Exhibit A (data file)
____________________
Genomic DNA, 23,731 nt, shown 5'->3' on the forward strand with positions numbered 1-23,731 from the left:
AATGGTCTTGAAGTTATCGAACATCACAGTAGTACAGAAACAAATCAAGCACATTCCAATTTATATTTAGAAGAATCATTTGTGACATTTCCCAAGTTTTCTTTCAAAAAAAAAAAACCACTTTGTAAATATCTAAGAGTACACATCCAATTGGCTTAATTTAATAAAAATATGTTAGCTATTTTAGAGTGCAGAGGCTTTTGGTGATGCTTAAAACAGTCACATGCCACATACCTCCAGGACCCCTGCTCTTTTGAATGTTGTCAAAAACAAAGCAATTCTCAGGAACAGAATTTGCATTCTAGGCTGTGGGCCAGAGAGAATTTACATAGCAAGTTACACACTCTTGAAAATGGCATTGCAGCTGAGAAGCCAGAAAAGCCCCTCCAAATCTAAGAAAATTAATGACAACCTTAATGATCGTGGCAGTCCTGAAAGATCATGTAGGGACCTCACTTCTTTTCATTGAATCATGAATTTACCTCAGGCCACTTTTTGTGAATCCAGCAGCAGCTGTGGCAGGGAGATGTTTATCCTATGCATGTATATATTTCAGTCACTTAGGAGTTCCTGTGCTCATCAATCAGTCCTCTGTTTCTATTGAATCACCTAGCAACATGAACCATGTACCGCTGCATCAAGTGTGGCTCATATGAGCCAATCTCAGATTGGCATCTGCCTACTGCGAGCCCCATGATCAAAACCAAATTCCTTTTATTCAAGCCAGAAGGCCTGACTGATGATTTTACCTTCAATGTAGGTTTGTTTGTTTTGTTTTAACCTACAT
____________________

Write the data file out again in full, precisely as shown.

Genomic DNA, 23,731 nt, shown 5'->3' on the forward strand with positions numbered 1-23,731 from the left:
AATGGTCTTGAAGTTATCGAACATCACAGTAGTACAGAAACAAATCAAGCACATTCCAATTTATATTTAGAAGAATCATTTGTGACATTTCCCAAGTTTTCTTTCAAAAAAAAAAAACCACTTTGTAAATATCTAAGAGTACACATCCAATTGGCTTAATTTAATAAAAATATGTTAGCTATTTTAGAGTGCAGAGGCTTTTGGTGATGCTTAAAACAGTCACATGCCACATACCTCCAGGACCCCTGCTCTTTTGAATGTTGTCAAAAACAAAGCAATTCTCAGGAACAGAATTTGCATTCTAGGCTGTGGGCCAGAGAGAATTTACATAGCAAGTTACACACTCTTGAAAATGGCATTGCAGCTGAGAAGCCAGAAAAGCCCCTCCAAATCTAAGAAAATTAATGACAACCTTAATGATCGTGGCAGTCCTGAAAGATCATGTAGGGACCTCACTTCTTTTCATTGAATCATGAATTTACCTCAGGCCACTTTTTGTGAATCCAGCAGCAGCTGTGGCAGGGAGATGTTTATCCTATGCATGTATATATTTCAGTCACTTAGGAGTTCCTGTGCTCATCAATCAGTCCTCTGTTTCTATTGAATCACCTAGCAACATGAACCATGTACCGCTGCATCAAGTGTGGCTCATATGAGCCAATCTCAGATTGGCATCTGCCTACTGCGAGCCCCATGATCAAAACCAAATTCCTTTTATTCAAGCCAGAAGGCCTGACTGATGATTTTACCTTCAATGTAGGTTTGTTTGTTTTGTTTTAACCTACAT